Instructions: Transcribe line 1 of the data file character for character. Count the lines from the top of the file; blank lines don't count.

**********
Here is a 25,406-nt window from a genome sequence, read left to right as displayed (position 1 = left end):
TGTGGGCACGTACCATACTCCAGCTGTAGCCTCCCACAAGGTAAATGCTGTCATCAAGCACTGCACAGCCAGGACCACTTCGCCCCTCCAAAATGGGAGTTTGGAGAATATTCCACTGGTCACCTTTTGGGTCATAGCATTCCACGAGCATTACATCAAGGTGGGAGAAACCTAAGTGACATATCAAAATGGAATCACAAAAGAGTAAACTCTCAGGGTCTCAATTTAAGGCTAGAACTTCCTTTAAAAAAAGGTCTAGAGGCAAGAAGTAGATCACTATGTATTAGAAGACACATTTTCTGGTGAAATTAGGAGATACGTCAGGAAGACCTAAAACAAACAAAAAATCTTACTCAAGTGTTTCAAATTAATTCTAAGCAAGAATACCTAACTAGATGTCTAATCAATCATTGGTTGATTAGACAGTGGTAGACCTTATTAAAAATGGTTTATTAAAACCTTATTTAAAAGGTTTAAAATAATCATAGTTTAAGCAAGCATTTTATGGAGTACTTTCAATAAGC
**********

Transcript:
Here is a 25,406-nt window from a genome sequence, read left to right as displayed (position 1 = left end):